Alicia and the Other Side of the Story

AGDear Alicia García,

We met a few years ago in San Salvador and I remember that you were sincerely welcoming. I still have vivid memories of the time we spent together. Your look was deep and your talk was reflective and wise. And behind your small size and your simple appearance there was a strong and positively energetic presence.

In our conversation we talked about the massacre of the university students in San Salvador in 1975. I had heard of it – the newspapers reported it in different ways because it was not easy to talk about government repression at that time – but what I did not know is that you and a little group of women went to the streets some minutes afterwards to help those young people who were hurt. That went unnoticed and it surely did not make the news. You and your women friends chose – and risked, to go instead of remaining paralyzed; you chose hope instead of dismay. And then you told me how you and some of the other women ended up forming – years later, the Committee of Mothers of the Disappeared “Oscar Romero”.

Your Committee – COMADRES, would become one of a kind: A group of brave women who were able to stand up and speak out for justice claiming the truth over the disappearance of your sons and relatives who had been violently taken away from you. You, courageous women, faced military brutality many times but you resisted. You overcame fear because your hearts had overflowing love and hope; because justice and peace were burning in your souls. With incredible determination, you overcame violence with active nonviolence. You saw little windows of opportunities, where many others saw only despair; you saw light coming from little cracks and you decided to follow it.

Mainstream communications channels in our world – especially the big media, dedicate overwhelming amounts of space and time to tell stories of violence and war, to describe carnages with sophisticated details, to explain the reasons why bloody conflicts make sense, and why we cannot expect something different from certain tribes, groups, peoples, or nations. But there is danger in having only one side of the story, and the danger is even more serious when that side is violence and when that side is depicted and justified as the only truth. Listening to one story only necessarily leaves behind other stories – sometimes more numerous, which are not heard because their storytellers are not as powerful as others. But that does not make their voices disappear.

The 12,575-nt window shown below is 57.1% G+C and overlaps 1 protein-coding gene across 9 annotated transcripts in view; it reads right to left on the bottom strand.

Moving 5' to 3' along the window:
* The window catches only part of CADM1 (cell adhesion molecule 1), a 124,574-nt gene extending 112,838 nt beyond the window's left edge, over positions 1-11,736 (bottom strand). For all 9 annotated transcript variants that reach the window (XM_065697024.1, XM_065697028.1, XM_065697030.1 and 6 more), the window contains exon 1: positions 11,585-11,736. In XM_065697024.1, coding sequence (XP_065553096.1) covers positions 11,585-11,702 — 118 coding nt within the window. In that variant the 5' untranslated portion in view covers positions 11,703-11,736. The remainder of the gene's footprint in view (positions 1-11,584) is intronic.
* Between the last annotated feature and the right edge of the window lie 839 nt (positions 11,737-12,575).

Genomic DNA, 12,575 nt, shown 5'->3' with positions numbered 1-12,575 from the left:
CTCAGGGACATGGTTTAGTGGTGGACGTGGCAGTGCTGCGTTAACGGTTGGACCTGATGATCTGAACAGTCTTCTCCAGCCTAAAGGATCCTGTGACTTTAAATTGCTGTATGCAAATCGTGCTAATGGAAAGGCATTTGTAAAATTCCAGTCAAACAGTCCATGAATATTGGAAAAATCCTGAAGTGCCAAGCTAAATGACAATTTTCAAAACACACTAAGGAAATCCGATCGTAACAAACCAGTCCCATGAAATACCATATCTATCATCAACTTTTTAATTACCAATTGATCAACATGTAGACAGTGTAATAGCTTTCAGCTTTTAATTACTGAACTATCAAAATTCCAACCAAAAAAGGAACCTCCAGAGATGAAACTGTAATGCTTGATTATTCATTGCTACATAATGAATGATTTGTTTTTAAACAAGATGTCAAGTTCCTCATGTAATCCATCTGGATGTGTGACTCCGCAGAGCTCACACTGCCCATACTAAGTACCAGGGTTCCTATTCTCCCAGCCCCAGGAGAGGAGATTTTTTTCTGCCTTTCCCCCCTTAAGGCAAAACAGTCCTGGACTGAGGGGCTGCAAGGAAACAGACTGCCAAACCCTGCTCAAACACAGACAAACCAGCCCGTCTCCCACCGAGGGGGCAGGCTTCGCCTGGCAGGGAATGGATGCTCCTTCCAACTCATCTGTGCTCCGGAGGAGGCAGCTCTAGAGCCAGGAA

We need to pay more attention to those already existing voices; we need to pay attention to other sides of the stories as well. We need to look at little windows of opportunities the way you did, Alicia. Otherwise we will not be able to look or hear hundreds of thousands of small stories, ordinary stories, peace stories… And they will risk going unnoticed like those you told me; like those of you and your companions. We need to make peace storytelling pervasive!

Pax Christi has affirmed for many years – almost seventy – the futility of violence as a tool to solve violent conflicts and its power to amplify and create devastating spirals of death. At the same time, our movement has been predominantly fostering cultures of peace from the grassroots – within small faith communities, within civil society groups, within local initiatives, and has helped bring their voices to wider and international audiences, to large forums, and also to selected decision-making spaces. Our efforts are based in our profound belief that peace is possible, that peace is a positive reality, that peace is already among us – yet always being created. We believe that by paying attention to those little windows of hope we can bring change and we can build peace. That was the seed planted in the hearts and minds of the first Pax Christi groups after the Second World War, determined to build reconciliation between French and German peoples.

We need more peace storytelling and we need to pay more attention to peace storytellers. We deserve to have peace storytelling in our lives, as well. But more importantly, as peacemakers, we have also a vocation to share peace stories.

Thank you, Alicia, for sharing your hope with me and with many other people around the world. And, since you are gone, please let me take some inspiration from you as we start this blog as a little window to share peace stories with all those eager to listen to the good news that peace is possible.

José Henríquez

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